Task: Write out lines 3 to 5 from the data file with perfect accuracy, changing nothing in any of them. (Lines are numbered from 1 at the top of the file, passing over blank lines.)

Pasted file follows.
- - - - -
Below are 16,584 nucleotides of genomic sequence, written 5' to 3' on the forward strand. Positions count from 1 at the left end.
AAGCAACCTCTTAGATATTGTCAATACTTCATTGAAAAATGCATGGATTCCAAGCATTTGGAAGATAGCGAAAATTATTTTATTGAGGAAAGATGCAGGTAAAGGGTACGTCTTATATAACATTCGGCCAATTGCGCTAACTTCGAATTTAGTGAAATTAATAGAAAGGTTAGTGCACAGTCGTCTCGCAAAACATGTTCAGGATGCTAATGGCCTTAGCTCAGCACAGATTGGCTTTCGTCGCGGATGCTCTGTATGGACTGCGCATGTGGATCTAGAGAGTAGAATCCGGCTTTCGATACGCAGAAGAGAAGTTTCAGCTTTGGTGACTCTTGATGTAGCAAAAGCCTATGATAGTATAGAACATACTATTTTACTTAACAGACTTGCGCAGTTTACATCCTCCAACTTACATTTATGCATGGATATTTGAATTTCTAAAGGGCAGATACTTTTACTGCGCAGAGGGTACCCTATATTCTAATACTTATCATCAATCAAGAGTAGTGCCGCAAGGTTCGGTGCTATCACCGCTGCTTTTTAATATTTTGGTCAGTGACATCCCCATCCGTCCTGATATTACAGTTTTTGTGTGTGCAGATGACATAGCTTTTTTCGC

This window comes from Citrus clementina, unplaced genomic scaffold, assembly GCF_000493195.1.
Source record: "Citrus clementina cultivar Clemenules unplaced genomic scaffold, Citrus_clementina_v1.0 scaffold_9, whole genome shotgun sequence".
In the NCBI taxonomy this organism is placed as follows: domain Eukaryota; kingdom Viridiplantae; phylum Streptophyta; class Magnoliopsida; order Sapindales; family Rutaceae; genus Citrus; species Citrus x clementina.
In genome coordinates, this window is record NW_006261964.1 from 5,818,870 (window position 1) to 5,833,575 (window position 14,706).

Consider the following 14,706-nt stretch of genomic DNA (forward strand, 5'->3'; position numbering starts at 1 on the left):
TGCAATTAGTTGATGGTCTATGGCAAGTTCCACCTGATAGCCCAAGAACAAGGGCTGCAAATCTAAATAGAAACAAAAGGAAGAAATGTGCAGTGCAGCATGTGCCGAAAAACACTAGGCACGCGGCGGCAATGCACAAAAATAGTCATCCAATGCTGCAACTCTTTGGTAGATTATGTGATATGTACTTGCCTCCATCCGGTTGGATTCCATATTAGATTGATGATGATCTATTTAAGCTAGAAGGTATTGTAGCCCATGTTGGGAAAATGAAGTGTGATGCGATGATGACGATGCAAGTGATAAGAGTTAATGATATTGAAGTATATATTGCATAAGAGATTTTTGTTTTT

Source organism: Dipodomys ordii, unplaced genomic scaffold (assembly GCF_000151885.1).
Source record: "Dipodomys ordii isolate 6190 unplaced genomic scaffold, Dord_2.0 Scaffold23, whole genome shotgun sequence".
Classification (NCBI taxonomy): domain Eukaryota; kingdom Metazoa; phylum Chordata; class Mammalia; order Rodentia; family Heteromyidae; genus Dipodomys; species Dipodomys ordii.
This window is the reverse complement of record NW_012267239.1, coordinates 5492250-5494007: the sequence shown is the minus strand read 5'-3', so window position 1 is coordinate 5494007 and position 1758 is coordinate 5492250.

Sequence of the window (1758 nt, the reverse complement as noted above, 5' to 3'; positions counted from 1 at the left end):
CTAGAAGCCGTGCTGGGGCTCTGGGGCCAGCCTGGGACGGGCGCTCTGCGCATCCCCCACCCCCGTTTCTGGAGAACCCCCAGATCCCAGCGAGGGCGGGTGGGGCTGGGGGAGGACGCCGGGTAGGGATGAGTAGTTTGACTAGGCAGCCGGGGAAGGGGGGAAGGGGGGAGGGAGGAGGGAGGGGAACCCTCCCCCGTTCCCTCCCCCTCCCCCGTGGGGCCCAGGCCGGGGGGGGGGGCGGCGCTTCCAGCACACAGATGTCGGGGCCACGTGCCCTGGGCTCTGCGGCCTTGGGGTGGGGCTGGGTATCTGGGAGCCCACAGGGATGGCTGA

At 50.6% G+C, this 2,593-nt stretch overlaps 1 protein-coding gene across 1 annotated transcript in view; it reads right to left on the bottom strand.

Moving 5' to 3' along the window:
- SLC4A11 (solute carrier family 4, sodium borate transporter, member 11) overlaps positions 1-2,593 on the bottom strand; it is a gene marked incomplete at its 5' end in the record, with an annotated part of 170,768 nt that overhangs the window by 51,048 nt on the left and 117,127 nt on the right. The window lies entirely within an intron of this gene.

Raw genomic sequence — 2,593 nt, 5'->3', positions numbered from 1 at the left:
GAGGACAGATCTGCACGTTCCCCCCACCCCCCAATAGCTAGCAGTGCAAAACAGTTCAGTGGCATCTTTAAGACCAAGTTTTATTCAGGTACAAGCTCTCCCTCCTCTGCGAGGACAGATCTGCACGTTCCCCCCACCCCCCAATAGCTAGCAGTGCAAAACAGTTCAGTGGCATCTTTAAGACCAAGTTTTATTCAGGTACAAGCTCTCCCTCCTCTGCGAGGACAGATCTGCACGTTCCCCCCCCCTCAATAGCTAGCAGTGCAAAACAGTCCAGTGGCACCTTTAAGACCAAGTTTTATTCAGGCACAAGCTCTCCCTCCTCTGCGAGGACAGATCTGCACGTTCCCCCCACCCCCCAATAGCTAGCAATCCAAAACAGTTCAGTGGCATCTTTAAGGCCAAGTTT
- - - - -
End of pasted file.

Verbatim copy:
This window comes from Citrus clementina, unplaced genomic scaffold, assembly GCF_000493195.1.
Source record: "Citrus clementina cultivar Clemenules unplaced genomic scaffold, Citrus_clementina_v1.0 scaffold_9, whole genome shotgun sequence".
In the NCBI taxonomy this organism is placed as follows: domain Eukaryota; kingdom Viridiplantae; phylum Streptophyta; class Magnoliopsida; order Sapindales; family Rutaceae; genus Citrus; species Citrus x clementina.